The primary focus of the study is to identify Public Sector Comparator (PSC) as a suitable mechanism in providing public utilities through public-private partnerships (PPP). It has become increasingly important for public sectors to obtain new and more cost effective ways of providing services and still continue with the required projects. This has been especially affected by the increased emphasis on the need to cut government costs. PSC mainly focuses on calculating total costs and risks in case the public sector provides a specific product or service with the help of a particular project. On the other hand, PPPs are used in sharing costs, benefits, risks and costs of the project with the private sector. However, there are various decision factors that need to be understood before calculation of public sector comparator, which includes the costs, risks, and rate of discounts.
To ensure public sector comparator functions as a preference mechanism in providing public utilities through public-private partnerships, it is essential to take a deep look into the concept of public-private partnerships, which according to this study is an agreement made between the government and a private organization where the private organization delivers assets, services of both, in favor of payment contingent to a given extent on the long-term quality of different other features of outputs delivered. Connecting this concept therefore requires an observation in the suitable practice which is public sector comparator. This study concludes that public sector comparator mechanism is the best way of knowing the detailed costs of the project if developed by the public sector. However, there are limitations of using public sector comparator, besides the fact that it has received profound criticism.
CHAPTER 1 INTRODUCTION
To make comparisons on whether private sector bids for the required services or products will offer value for money to the public sector, it is often an obvious practice to form a public sector comparator (PSC). The PSC is responsible for estimating costs of ensuring an equivalent service within the public sector and is used in evaluating the price offered to the public sector by the private sector (Grimsey & Lewis, 2005). Infrastructure development such as the provision of public utilities is an important issue when considering economic development of countries. One way of involving the private sector is through public-private partnership (PPP), meaning the combination of forces of government and one or more companies that provide their services.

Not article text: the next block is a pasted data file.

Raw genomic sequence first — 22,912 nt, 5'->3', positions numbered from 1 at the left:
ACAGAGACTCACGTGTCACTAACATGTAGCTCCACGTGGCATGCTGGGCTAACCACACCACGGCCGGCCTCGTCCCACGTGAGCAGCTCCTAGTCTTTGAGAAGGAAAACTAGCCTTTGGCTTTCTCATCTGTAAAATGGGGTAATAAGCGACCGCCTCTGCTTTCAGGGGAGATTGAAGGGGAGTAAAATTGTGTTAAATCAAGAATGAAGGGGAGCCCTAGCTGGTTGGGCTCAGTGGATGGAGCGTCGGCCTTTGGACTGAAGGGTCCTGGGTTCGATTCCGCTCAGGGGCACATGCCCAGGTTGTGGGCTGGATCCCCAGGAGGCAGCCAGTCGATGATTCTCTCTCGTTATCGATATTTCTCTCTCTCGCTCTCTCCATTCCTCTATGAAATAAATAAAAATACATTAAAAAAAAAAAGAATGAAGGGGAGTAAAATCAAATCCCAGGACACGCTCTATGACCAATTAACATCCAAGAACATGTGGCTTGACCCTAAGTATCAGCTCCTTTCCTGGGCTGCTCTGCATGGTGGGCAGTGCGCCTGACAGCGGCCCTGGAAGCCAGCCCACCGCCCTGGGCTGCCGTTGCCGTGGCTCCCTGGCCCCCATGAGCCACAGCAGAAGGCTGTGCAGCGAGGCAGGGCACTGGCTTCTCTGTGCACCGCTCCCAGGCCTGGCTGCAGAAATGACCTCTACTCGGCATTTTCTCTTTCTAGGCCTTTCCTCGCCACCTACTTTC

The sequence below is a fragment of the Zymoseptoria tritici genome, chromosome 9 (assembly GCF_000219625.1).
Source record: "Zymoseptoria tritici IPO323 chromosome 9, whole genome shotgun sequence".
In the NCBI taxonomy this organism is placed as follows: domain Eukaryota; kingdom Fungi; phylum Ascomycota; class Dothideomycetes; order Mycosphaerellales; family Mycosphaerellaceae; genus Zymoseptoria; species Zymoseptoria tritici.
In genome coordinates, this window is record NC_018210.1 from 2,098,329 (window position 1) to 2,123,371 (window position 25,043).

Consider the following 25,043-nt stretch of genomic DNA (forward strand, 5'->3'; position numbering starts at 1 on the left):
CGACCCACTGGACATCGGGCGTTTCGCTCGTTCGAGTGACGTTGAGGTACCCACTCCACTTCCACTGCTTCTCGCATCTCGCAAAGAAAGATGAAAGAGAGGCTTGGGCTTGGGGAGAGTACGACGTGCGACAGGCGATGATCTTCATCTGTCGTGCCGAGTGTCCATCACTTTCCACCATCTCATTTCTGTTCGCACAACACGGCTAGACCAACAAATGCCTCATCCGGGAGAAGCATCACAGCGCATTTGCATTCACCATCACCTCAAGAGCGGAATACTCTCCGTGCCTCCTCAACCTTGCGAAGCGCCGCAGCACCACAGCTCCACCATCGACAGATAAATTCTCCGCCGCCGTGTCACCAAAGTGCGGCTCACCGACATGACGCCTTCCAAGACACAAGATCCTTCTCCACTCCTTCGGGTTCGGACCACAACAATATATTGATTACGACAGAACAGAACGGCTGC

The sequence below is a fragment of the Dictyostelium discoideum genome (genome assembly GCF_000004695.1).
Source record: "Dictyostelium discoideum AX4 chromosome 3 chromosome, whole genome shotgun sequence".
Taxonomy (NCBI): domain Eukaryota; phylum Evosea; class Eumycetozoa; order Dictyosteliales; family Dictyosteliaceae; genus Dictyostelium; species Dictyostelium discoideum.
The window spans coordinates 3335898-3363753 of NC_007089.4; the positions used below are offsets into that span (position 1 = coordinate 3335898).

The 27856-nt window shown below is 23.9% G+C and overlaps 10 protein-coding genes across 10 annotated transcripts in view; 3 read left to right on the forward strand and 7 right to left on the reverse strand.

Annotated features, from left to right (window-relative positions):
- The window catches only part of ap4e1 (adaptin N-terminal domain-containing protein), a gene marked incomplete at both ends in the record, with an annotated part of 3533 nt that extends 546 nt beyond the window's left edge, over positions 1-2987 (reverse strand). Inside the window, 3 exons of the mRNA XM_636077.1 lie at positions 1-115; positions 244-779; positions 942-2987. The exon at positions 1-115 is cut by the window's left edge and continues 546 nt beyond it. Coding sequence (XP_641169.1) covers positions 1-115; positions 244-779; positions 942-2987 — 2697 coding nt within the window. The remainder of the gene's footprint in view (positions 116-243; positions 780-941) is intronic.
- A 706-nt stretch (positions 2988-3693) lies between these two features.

With the increased emphasis on the need to cut government costs, it has become increasingly essential for public sectors to obtain new and more cost effective ways of ensuring the provision of services and still continue with the required projects. Normally, when the public sector calculates the entire cost of a particular project they forget about some important costs, which include benefits for employees, total administrative costs, and utilities (Quiggin, 2004). Consequently, when these costs are omitted, when making a comparison of private sector provisions and public sector provisions, the public sector often look cheap compared to the private sector, which can be as a result of an incomplete calculation of the costs.
A public sector comparator provides calculations of the total costs and risks in case the public sector provides a specific product or service with the help of a particular project. The public sector comparator can, therefore, be used in comparing the public sector and provisions of the private sectors (Parker & Hartley, 2003). In case private sector provision is found to be more cost-effective, then the public sectors can choose to engage in a public-private partnership, which shares costs, benefits, risks and costs of the project with the private sector. However, there are various decision factors that need to be understood before calculation of public sector comparator, which includes, the costs, risks, and rate of discounts. The rates of discounts take into consideration the fact that high as well as low-risk factors are in question including their return on investments.
Typically, the rate of discount will reduce for public sector compared to the private sector since they have the ready public utility in place. Involved risks have to be limited to those that increase the total costs project costs. It is essential to engage every potential project (Edwards, 2004). It is also essential to take note of the fact that there are risks that are shared by the partner, while at the same time retaining others through individual partnership. Public sector compotator components are such as the raw public cost comparator, transferred risks, competitive neutrality and retained risks. Through including all the mentioned components, the public sector will be in a position to calculate the entire cost of a particular project and will in return be more efficient in their fund use.
There is an increasing investment demand to make improvements on the quality of public services. Governments worldwide and associated public sectors expect significant challenges as public resources are usually insufficient to meet the demands for increasingly new public utility projects in order to sustain and facilitate economic growth (Broadbent...
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